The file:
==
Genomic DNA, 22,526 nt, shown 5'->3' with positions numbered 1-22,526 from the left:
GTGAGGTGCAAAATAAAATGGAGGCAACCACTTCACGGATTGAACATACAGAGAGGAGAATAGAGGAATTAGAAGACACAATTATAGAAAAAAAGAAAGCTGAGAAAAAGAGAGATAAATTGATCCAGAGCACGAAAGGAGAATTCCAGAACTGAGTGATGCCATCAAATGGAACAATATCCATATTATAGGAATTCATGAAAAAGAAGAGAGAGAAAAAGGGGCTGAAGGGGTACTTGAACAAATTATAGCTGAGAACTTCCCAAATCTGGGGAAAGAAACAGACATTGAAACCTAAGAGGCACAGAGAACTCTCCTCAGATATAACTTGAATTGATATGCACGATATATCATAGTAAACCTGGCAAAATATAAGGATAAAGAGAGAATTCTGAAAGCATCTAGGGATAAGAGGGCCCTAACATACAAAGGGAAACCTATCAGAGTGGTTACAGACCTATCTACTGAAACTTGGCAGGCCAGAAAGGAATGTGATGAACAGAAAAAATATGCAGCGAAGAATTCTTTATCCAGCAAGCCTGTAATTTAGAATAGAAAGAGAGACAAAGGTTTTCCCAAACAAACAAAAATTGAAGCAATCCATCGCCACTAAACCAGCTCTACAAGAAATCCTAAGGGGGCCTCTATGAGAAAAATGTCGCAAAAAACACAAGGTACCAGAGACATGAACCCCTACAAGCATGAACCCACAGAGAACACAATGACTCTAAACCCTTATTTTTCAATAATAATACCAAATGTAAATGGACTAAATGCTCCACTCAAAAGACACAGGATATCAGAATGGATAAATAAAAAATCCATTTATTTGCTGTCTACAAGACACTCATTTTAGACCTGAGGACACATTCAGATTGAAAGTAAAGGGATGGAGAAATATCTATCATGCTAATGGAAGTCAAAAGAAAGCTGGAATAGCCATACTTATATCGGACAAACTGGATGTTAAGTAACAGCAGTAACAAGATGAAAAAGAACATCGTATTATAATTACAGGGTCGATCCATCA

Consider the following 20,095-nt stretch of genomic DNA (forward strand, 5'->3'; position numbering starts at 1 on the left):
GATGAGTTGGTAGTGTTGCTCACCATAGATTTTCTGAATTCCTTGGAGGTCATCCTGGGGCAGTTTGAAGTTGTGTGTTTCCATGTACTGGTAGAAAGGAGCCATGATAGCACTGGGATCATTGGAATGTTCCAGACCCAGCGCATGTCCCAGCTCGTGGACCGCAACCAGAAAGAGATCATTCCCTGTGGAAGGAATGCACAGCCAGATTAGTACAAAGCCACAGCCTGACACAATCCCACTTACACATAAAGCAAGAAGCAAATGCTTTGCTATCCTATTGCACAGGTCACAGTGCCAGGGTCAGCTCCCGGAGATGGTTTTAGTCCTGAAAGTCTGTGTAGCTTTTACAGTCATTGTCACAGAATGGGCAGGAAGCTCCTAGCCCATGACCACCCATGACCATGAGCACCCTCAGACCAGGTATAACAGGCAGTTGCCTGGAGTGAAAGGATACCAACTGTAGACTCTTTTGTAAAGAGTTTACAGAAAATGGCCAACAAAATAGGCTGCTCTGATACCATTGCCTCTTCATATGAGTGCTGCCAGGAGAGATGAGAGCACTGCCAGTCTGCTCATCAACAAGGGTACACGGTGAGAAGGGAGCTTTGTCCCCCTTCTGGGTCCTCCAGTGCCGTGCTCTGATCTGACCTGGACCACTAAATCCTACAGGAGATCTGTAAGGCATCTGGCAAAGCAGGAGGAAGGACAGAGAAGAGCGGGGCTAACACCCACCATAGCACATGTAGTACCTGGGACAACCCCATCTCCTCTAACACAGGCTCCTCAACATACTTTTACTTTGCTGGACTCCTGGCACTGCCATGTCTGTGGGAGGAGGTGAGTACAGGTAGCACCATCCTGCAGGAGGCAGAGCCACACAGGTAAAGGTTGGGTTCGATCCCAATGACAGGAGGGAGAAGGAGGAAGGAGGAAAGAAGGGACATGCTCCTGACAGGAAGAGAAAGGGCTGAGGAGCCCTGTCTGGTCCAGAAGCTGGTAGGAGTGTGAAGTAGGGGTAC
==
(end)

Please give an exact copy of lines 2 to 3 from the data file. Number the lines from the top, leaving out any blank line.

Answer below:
GTGAGGTGCAAAATAAAATGGAGGCAACCACTTCACGGATTGAACATACAGAGAGGAGAATAGAGGAATTAGAAGACACAATTATAGAAAAAAAGAAAGCTGAGAAAAAGAGAGATAAATTGATCCAGAGCACGAAAGGAGAATTCCAGAACTGAGTGATGCCATCAAATGGAACAATATCCATATTATAGGAATTCATGAAAAAGAAGAGAGAGAAAAAGGGGCTGAAGGGGTACTTGAACAAATTATAGCTGAGAACTTCCCAAATCTGGGGAAAGAAACAGACATTGAAACCTAAGAGGCACAGAGAACTCTCCTCAGATATAACTTGAATTGATATGCACGATATATCATAGTAAACCTGGCAAAATATAAGGATAAAGAGAGAATTCTGAAAGCATCTAGGGATAAGAGGGCCCTAACATACAAAGGGAAACCTATCAGAGTGGTTACAGACCTATCTACTGAAACTTGGCAGGCCAGAAAGGAATGTGATGAACAGAAAAAATATGCAGCGAAGAATTCTTTATCCAGCAAGCCTGTAATTTAGAATAGAAAGAGAGACAAAGGTTTTCCCAAACAAACAAAAATTGAAGCAATCCATCGCCACTAAACCAGCTCTACAAGAAATCCTAAGGGGGCCTCTATGAGAAAAATGTCGCAAAAAACACAAGGTACCAGAGACATGAACCCCTACAAGCATGAACCCACAGAGAACACAATGACTCTAAACCCTTATTTTTCAATAATAATACCAAATGTAAATGGACTAAATGCTCCACTCAAAAGACACAGGATATCAGAATGGATAAATAAAAAATCCATTTATTTGCTGTCTACAAGACACTCATTTTAGACCTGAGGACACATTCAGATTGAAAGTAAAGGGATGGAGAAATATCTATCATGCTAATGGAAGTCAAAAGAAAGCTGGAATAGCCATACTTATATCGGACAAACTGGATGTTAAGTAACAGCAGTAACAAGATGAAAAAGAACATCGTATTATAATTACAGGGTCGATCCATCA

Consider the following 20,095-nt stretch of genomic DNA (forward strand, 5'->3'; position numbering starts at 1 on the left):